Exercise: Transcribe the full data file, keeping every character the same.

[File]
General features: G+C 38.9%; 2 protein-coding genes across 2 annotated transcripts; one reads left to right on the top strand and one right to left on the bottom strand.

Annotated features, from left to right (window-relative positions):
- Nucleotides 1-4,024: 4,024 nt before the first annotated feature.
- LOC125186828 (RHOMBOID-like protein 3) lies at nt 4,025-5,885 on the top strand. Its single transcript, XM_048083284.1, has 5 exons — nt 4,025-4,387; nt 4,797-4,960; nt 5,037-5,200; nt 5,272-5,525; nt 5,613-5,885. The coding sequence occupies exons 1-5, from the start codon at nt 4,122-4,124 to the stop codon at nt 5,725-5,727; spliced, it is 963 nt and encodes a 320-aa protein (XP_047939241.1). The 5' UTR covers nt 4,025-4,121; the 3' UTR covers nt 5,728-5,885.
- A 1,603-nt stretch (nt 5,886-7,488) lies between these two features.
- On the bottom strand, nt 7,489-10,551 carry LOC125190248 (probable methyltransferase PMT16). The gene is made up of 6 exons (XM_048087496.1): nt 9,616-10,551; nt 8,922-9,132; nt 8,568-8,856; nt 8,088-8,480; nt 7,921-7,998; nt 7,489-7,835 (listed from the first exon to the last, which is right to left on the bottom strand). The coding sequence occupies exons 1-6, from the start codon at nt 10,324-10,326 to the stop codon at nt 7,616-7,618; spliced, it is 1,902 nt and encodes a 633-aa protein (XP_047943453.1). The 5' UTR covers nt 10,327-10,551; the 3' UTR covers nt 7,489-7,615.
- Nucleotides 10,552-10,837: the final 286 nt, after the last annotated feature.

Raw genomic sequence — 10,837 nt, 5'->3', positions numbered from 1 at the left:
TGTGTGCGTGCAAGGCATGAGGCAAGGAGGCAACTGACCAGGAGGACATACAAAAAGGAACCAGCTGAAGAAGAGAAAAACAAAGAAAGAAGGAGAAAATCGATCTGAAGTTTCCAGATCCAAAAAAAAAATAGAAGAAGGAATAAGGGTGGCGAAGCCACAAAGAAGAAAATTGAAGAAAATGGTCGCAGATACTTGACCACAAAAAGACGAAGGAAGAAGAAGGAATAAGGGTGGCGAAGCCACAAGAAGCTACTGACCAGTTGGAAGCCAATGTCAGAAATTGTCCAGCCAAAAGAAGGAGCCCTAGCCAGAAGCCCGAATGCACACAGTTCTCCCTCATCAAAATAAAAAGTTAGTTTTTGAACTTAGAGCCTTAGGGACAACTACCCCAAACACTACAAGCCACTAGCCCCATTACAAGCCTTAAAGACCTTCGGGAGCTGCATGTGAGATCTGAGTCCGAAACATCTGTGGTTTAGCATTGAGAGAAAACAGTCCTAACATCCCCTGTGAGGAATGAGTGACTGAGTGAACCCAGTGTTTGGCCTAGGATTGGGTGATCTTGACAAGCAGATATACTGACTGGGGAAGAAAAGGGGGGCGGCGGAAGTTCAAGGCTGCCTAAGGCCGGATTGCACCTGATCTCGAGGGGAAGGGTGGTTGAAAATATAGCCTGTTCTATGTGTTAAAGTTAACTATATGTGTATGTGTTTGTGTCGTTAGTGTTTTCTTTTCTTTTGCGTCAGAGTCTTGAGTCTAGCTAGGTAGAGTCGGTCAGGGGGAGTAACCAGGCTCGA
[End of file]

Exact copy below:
General features: G+C 38.9%; 2 protein-coding genes across 2 annotated transcripts; one reads left to right on the top strand and one right to left on the bottom strand.

Annotated features, from left to right (window-relative positions):
- Nucleotides 1-4,024: 4,024 nt before the first annotated feature.
- LOC125186828 (RHOMBOID-like protein 3) lies at nt 4,025-5,885 on the top strand. Its single transcript, XM_048083284.1, has 5 exons — nt 4,025-4,387; nt 4,797-4,960; nt 5,037-5,200; nt 5,272-5,525; nt 5,613-5,885. The coding sequence occupies exons 1-5, from the start codon at nt 4,122-4,124 to the stop codon at nt 5,725-5,727; spliced, it is 963 nt and encodes a 320-aa protein (XP_047939241.1). The 5' UTR covers nt 4,025-4,121; the 3' UTR covers nt 5,728-5,885.
- A 1,603-nt stretch (nt 5,886-7,488) lies between these two features.
- On the bottom strand, nt 7,489-10,551 carry LOC125190248 (probable methyltransferase PMT16). The gene is made up of 6 exons (XM_048087496.1): nt 9,616-10,551; nt 8,922-9,132; nt 8,568-8,856; nt 8,088-8,480; nt 7,921-7,998; nt 7,489-7,835 (listed from the first exon to the last, which is right to left on the bottom strand). The coding sequence occupies exons 1-6, from the start codon at nt 10,324-10,326 to the stop codon at nt 7,616-7,618; spliced, it is 1,902 nt and encodes a 633-aa protein (XP_047943453.1). The 5' UTR covers nt 10,327-10,551; the 3' UTR covers nt 7,489-7,615.
- Nucleotides 10,552-10,837: the final 286 nt, after the last annotated feature.

Raw genomic sequence — 10,837 nt, 5'->3', positions numbered from 1 at the left:
TGTGTGCGTGCAAGGCATGAGGCAAGGAGGCAACTGACCAGGAGGACATACAAAAAGGAACCAGCTGAAGAAGAGAAAAACAAAGAAAGAAGGAGAAAATCGATCTGAAGTTTCCAGATCCAAAAAAAAAATAGAAGAAGGAATAAGGGTGGCGAAGCCACAAAGAAGAAAATTGAAGAAAATGGTCGCAGATACTTGACCACAAAAAGACGAAGGAAGAAGAAGGAATAAGGGTGGCGAAGCCACAAGAAGCTACTGACCAGTTGGAAGCCAATGTCAGAAATTGTCCAGCCAAAAGAAGGAGCCCTAGCCAGAAGCCCGAATGCACACAGTTCTCCCTCATCAAAATAAAAAGTTAGTTTTTGAACTTAGAGCCTTAGGGACAACTACCCCAAACACTACAAGCCACTAGCCCCATTACAAGCCTTAAAGACCTTCGGGAGCTGCATGTGAGATCTGAGTCCGAAACATCTGTGGTTTAGCATTGAGAGAAAACAGTCCTAACATCCCCTGTGAGGAATGAGTGACTGAGTGAACCCAGTGTTTGGCCTAGGATTGGGTGATCTTGACAAGCAGATATACTGACTGGGGAAGAAAAGGGGGGCGGCGGAAGTTCAAGGCTGCCTAAGGCCGGATTGCACCTGATCTCGAGGGGAAGGGTGGTTGAAAATATAGCCTGTTCTATGTGTTAAAGTTAACTATATGTGTATGTGTTTGTGTCGTTAGTGTTTTCTTTTCTTTTGCGTCAGAGTCTTGAGTCTAGCTAGGTAGAGTCGGTCAGGGGGAGTAACCAGGCTCGA